Anxiety/Panic Attack

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What is anxiety?

Anxiety is an unpleasant emotional state of heightened feeling of fear, worry or concern. All of us experience fear and anxiety at one time or another. It is normal for anyone to feel anxious, to some degree, about certain things or events. As long as that feeling is proportional to the problem or situation at hand, it is not abnormal.

Why do we have anxiety?

Anxiety is an "alarm system" of our mind, a protective and defense mechanism, that prepares our entire body, alerting us to danger, for "fight or flight." When a visibly angry person comes towards you with a knife, your heart beats faster, your breathing more intense, your palms and forehead get cold sweats, and your mind races. In this instance, adaptive anxiety is not only normal but is a beneficial and helpful reaction, allowing you to make a split-second decision and a swift response to the danger that lies before you. When one is busy and has a handful, anxiety can provide the will and energy to finish the job or get things done more efficiently. Medical science still does not fully know the causes of anxiety.

What is an Anxiety Attack?

Anxiety Attack is an abnormal and exaggerated degree of worry over trivial incidents or things, or for no reason at all. Here, anxiety is out of control and disproportional, leaving the individual with an overwhelming and incapacitating sense of fear and dread for justifiable reason. This maladaptive anxiety disrupts life, happiness and peace of mind.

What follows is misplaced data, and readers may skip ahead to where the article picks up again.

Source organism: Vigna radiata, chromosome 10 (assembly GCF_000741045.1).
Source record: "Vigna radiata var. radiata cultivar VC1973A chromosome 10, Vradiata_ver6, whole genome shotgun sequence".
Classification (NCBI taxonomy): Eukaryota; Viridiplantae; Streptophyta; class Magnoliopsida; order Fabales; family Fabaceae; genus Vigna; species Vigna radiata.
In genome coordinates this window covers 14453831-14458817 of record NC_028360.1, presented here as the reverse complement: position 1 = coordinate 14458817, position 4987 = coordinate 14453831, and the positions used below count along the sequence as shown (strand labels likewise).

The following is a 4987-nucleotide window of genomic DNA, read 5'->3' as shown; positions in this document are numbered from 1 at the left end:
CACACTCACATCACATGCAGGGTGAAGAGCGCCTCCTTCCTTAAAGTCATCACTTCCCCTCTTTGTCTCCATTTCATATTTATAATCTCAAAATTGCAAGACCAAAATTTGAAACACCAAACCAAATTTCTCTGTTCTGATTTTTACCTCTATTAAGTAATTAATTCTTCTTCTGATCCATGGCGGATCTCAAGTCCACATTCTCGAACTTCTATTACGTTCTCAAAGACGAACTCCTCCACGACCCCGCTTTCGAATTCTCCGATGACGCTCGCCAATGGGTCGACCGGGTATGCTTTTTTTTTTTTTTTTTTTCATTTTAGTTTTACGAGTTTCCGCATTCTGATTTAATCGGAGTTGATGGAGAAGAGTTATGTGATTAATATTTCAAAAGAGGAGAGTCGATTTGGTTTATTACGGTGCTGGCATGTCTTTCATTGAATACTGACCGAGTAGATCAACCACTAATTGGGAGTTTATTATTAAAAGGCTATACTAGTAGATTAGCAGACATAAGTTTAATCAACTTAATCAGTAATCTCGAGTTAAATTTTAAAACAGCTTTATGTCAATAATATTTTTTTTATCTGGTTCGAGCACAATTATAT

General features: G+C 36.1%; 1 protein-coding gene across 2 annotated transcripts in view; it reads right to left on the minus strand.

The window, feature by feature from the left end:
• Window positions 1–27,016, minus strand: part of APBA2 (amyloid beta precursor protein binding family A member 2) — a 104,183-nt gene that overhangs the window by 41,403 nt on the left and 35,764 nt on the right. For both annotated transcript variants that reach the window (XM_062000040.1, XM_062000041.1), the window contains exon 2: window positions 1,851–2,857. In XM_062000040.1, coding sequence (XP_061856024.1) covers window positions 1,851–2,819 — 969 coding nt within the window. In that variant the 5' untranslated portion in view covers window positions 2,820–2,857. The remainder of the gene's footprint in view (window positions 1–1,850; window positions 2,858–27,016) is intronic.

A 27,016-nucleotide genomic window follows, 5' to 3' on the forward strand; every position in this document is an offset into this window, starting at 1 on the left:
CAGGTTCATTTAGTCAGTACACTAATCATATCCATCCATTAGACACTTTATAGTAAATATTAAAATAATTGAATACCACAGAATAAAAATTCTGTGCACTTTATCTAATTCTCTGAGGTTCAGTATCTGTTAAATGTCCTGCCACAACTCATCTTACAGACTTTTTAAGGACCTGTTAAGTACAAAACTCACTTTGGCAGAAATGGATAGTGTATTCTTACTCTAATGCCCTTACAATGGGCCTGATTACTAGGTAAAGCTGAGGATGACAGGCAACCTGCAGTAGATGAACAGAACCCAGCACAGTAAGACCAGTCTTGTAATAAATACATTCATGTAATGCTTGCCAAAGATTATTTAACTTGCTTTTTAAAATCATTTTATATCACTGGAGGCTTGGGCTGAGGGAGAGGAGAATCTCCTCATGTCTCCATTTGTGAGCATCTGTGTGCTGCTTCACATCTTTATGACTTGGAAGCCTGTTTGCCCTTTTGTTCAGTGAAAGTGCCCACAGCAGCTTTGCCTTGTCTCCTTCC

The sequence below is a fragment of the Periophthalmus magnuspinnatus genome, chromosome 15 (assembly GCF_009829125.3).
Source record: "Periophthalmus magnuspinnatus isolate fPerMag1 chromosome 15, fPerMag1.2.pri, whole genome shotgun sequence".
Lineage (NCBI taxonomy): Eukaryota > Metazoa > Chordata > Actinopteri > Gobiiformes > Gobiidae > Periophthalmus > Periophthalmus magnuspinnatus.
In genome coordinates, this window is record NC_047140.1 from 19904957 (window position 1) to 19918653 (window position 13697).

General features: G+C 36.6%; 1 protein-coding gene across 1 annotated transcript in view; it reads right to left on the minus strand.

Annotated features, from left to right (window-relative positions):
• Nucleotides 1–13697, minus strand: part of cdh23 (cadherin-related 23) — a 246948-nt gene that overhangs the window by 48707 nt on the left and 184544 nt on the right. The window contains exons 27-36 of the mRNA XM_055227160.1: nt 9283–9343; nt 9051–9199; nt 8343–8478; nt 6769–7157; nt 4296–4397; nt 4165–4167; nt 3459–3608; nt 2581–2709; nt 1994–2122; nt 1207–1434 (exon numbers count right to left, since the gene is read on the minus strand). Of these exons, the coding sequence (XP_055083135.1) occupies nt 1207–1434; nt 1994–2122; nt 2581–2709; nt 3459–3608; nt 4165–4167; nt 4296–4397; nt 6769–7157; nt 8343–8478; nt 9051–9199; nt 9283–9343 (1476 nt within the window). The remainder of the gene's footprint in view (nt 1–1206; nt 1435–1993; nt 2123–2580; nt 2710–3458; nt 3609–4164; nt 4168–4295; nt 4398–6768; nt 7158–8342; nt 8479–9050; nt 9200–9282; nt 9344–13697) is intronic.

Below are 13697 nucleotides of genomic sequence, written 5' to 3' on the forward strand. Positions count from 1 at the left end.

What are the types of anxiety?

They are Generalized Anxiety, Panic Disorder, Obsessive-Compulsive Disorder, Phobia and Post-Traumatic Stress Disorder.

What is Generalized Anxiety?

Generalized Anxiety is a constant fear or worry that is out of proportion to, or not compatible with, reality. Example: a wife worrying all the time about the health of her husband who is actually very healthy. Common accompanying symptoms include inability to concentrate, loss of sleep, dizziness, dry mouth, muscle tension, trembling, fast heart beat, nausea, irritability.

What is Panic Attack?

Panic attacks is a type of anxiety disorder, which is related to some specific trigger object or situation (example: a woman sacred of mice may panic when she sees a mouse). Some of the symptoms are similar to those of Generalized Anxiety plus the following: choking, chest pains, fear of drying, fear of losing control or going crazy, chills and flushes, sweating, shortness of breath, numbness and tingling sensation, feelings of detachment from environment, strangeness and unreality (like being in a dream). Persons who have this disorder usually anticipate and fear another attack (anticipatory anxiety). They also fear that they might a serious heart or lung or disease or a brain tumor, and go to the Emergency Room or to their physician for urgent care.

What is obsessive-compulsive disorder?